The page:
Sunday 19 August 2012

The RAF returns to Duxford

The first RAF squadron to return to Duxford after the departure of the Americans at the end of the war was 165 Squadron flying Spitfire Mark IXs.  5,665 were built and with its maximum speed of 408 mph at 25,000 feet and its service ceiling of 43,000 feet, it was a very useful machine.

From RAF DUXFORD, part of the Heroes of the RAF series

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About the book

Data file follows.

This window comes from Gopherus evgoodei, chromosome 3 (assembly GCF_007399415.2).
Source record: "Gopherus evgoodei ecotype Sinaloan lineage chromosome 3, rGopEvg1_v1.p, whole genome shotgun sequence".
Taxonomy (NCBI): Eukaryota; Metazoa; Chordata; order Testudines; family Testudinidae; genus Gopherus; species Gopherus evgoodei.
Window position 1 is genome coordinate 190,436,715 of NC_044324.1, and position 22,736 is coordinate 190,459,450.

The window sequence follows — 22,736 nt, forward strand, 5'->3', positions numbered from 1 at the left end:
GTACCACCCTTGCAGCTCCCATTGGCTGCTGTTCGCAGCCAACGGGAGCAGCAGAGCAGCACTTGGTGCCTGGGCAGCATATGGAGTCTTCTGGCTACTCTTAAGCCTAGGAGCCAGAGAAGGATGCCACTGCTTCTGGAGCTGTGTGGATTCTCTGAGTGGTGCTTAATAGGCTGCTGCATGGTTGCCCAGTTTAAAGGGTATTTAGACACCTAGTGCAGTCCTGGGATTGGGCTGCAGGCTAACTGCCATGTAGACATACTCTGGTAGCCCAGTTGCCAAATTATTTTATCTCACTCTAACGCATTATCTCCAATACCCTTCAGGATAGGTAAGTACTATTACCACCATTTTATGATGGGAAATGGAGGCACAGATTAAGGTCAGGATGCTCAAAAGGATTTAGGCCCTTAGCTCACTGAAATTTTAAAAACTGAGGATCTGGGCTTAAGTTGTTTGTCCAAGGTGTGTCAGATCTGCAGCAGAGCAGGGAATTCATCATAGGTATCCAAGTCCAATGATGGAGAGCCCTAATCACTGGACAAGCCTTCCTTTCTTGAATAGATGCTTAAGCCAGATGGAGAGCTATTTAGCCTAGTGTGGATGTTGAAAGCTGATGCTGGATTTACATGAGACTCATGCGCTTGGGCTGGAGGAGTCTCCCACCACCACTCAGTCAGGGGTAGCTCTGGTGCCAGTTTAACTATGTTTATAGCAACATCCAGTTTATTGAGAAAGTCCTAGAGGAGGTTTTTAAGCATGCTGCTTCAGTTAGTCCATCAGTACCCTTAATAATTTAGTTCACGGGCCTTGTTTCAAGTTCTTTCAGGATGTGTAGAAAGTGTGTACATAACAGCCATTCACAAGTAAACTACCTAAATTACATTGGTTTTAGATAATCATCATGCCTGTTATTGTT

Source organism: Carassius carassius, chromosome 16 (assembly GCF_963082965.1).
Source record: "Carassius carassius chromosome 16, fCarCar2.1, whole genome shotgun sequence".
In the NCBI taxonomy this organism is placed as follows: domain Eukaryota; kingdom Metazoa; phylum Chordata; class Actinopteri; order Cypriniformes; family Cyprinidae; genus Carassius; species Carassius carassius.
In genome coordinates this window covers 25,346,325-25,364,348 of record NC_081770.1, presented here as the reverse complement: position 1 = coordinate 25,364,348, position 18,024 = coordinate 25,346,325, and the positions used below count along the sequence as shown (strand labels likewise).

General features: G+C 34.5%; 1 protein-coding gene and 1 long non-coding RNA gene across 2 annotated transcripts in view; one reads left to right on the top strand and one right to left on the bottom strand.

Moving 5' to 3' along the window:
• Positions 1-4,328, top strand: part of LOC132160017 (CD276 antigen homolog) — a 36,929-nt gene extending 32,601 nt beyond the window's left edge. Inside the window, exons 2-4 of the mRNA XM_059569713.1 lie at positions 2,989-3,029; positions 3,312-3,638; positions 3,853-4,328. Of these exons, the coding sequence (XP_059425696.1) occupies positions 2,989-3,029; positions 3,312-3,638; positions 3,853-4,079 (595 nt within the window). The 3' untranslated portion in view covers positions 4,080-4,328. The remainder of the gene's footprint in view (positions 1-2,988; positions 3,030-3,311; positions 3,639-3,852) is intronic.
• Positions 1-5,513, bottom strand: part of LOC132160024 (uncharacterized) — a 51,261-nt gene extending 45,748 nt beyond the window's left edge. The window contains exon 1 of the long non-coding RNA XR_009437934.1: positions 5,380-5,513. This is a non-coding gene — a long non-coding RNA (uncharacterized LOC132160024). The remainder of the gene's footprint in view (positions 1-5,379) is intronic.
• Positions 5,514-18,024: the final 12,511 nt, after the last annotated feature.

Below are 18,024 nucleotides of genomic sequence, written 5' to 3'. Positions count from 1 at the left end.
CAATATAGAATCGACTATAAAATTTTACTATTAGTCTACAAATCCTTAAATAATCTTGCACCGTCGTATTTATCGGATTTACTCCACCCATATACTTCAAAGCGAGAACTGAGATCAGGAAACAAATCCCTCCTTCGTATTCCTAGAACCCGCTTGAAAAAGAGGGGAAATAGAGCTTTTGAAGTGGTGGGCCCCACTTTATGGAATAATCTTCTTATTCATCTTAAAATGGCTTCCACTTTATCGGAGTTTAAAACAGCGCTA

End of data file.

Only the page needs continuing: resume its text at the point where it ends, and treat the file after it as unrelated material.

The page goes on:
The thrilling story of Britain's premier fighter station in action from the Great War to the present day. The great fighter base at Duxford, Cambridgeshire, was founded in 1919 as a training station. It became an active base for fighters protecting London in 1923. By 1930 it was expected that any invasion of Britain by Germany would come over the flat beaches of East Anglia, so Duxford was uprated to be a key link in the defensive system. When the Battle of Britain broke out in 1940 Duxford was the base for Douglas Bader and his "Duxford Big Wing" of 60 Spitfires and Hurricanes. Time and again Bader and his men went up to fight the vast swarms of German aircraft heading for London and more than once were almost all that stood between Hitler and outright victory. In 1943 Duxford was handed to the USAAF to serve as a base for fighters escorting daylight bombing raids. Fighers based at Duxford flew all the way to Berlin and back. After the war, Duxford remained a fighter base until 1961. Thereafter it has served as a film studio, flying club and most recently as the home for the Imperial War Museum's aircraft collection. This book takes the reader on a thrilling journey through the history of Britain's premier figher base - RAF Duxford.

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